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Posted April 27, 2005

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Elderly Behavior: Dad Is Controlling and Stubborn — Help!

Q. My soon-to-be 83-year-old father has been living with my husband and me since he hurt himself 10 months ago. I was dead-set against having Dad live with us, but my husband said it was for the best. It hasn't been!

Dad is very stubborn and wants to "control" us (though, of course, he won't admit it, but gets upset when we do things he does not like, like laugh -- I'm not kidding!). We've had fights (yelling matches) almost every night since he's moved in. My husband and I are tired of it, to say the least.

I'm an only child and have no one to help us out. Dad thinks he is the easiest person to live with and take care of, but believe me -- he isn't. I work full-time, and my husband takes care of Dad. Dad doesn't usually pick fights with my husband, he just waits for me to get home and starts in on me about something.

How do we stop this? Is there anything we can do to help us from going insane? We can only leave Dad for about two hours at a time, but when we come back from being out, Dad is angry or annoyed.

Also, Dad acts one way (nicely) when we have company, but when it's just the three of us, Dad's manners are terrible (from his eating habits to his wearing the same clothes for days). We've asked him why he does this and his answer is always "because I can." I know we can't make Dad change the way he is, so is there anything we can do to not let his behavior annoy us?

I know he is angry with himself because he wants to be able to do things like he used to, and he can't due to his age and being hurt. He thinks he can live by himself but he just can't. I know this makes him unhappy, but we don't want to be unhappy just because he isn't happy. Any help, thoughts or ideas would be very much appreciated. Thanks!

Michelle H., Daly City, Virginia

A. It sounds like there is a lot going on here. Let's take it piece by piece. Your dad hurt himself. Has he recuperated, will he recuperate, has he seen the right doctors, does he live nearby -- all these questions come to mind because your decision to move your dad in may not be a permanent one, or need not be just because your husband thinks it's the right thing to do. It may well be, but not at the expense of your and your husband's peace of mind, marriage and home life.

Next, have you had children? I don't mean to relate your father's issues to those of children, but teens can give us these same types of behaviors that are announcements of "I AM INDEPENDENT". (and to better convince the world -- or really themselves -- they choose to be loud, obnoxious and self-centered.) Employing the same techniques you would with a rebellious teen could be helpful. Ignoring is the most difficult skill of all, but once you learn how to let all of this be HIS problem, he may be easier to live with.

The fact that you say he is fine with company and then turns into his angry self when you are alone, implies that his anger is by choice, but you might still want to consider whether his doctor needs to run any tests. Inconsistent behavior, or unmanageable behavior, may have some physiologic causes -- even pain -- that you want to rule out.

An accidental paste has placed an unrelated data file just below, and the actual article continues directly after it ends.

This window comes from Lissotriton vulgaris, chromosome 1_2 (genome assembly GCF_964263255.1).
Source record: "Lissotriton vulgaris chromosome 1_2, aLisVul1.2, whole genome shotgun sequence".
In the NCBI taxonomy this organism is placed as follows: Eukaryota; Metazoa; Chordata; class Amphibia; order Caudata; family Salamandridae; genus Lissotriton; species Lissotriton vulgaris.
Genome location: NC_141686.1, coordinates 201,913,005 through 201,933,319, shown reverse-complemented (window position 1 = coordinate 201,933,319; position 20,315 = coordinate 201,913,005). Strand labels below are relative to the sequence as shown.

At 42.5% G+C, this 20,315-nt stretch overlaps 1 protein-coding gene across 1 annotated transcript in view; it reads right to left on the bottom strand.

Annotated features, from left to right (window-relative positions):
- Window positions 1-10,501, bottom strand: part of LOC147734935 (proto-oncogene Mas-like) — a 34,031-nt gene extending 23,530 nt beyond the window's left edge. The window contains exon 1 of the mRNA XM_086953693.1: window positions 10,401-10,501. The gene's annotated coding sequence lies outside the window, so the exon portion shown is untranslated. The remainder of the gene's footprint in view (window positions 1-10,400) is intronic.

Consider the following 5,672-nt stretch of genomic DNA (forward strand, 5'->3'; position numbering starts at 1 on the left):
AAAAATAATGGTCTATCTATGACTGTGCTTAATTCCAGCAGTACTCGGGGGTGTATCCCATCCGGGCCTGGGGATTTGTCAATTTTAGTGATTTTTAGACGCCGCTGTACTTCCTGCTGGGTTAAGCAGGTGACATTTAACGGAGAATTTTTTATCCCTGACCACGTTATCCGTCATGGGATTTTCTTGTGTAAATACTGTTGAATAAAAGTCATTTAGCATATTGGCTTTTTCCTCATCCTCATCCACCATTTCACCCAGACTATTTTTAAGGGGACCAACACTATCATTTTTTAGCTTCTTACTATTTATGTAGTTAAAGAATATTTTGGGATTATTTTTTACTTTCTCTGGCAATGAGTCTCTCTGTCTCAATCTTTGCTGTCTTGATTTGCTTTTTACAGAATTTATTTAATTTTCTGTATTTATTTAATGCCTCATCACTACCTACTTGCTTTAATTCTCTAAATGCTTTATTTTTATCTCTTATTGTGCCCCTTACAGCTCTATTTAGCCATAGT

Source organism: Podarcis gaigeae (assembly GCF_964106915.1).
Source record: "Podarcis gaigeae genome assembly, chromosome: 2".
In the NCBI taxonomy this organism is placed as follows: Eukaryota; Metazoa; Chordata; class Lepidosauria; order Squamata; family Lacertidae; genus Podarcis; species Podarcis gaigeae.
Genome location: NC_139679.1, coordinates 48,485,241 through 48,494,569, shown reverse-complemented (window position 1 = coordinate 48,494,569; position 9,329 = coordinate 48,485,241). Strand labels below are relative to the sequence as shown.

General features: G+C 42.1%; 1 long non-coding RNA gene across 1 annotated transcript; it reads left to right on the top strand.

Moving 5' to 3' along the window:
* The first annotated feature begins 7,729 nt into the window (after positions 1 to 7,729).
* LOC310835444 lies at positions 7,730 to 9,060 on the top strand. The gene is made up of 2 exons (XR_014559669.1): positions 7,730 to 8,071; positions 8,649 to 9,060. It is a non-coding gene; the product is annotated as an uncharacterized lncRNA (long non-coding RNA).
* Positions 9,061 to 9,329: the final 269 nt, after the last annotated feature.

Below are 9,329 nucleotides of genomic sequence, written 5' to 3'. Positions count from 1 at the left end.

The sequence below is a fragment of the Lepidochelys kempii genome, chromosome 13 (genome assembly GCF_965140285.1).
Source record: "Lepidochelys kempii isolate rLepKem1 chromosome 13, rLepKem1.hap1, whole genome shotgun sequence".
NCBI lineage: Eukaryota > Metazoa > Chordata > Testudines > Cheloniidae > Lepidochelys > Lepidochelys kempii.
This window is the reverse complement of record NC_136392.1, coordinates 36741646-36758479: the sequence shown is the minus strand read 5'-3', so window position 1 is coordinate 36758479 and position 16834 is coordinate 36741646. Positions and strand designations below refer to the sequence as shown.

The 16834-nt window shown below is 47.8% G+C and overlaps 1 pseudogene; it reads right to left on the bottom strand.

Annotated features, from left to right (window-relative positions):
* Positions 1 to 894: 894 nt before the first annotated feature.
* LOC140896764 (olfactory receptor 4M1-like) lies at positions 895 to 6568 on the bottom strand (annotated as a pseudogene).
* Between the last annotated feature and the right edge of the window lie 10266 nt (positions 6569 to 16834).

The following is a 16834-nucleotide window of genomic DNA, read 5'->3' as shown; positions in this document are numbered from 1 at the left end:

Tough love and frank talk are the best interventions I can think of if the behaviors are manipulative and not disease/condition related. If there is dementia or other deteriorating condition, loss of independence makes fiercely independent people very angry -- actually it turns them into "Do not go gentle into that good night. types." Essentially, their loss will be everyone's loss.

You might want to consider a professional to mediate and lay out the options. These could include your home, his home with help, supervised care at night by someone else so you and your husband can have some alone time, residential care settings, or even adult day care. He may be desperately lonely, frightened and in pain from the accident and finding him outlets outside of your home might distract him from his woes.

Caring for a family member can be stressful even in the best of circumstances. But in situations like this, you have to look at yourself, your ability to care for him, and stay "sane,". because no amount of caring can be done if your home life is being destroyed. You need a professional -- a.geriatric social worker, geriatric psychiatrist, coach, counselor, or mediator -- to help you get control of this situation.

Stay in touch with us, even a weekly email to let us know what you are doing and what is working for you.

This answer has been provided by Sylvia Nissenboim, a licensed clinical social worker who has been working in the field of adult day services in the St. Louis area. She is the director of four adult care and enrichment centers for the American Red Cross and also operates a personal and professional coaching firm, LifeWork Transitions (, specializing in caregiving concerns, adult day care management and other aging services, such as virtual coaching and family care giving support groups. She co-authored The Positive Interactions Program, is a national speaker and is the immediate past president of the Missouri Adult Day Care Association and sits on the Missouri Governor's Advisory Council on Aging.  Sylvia can be reached  at

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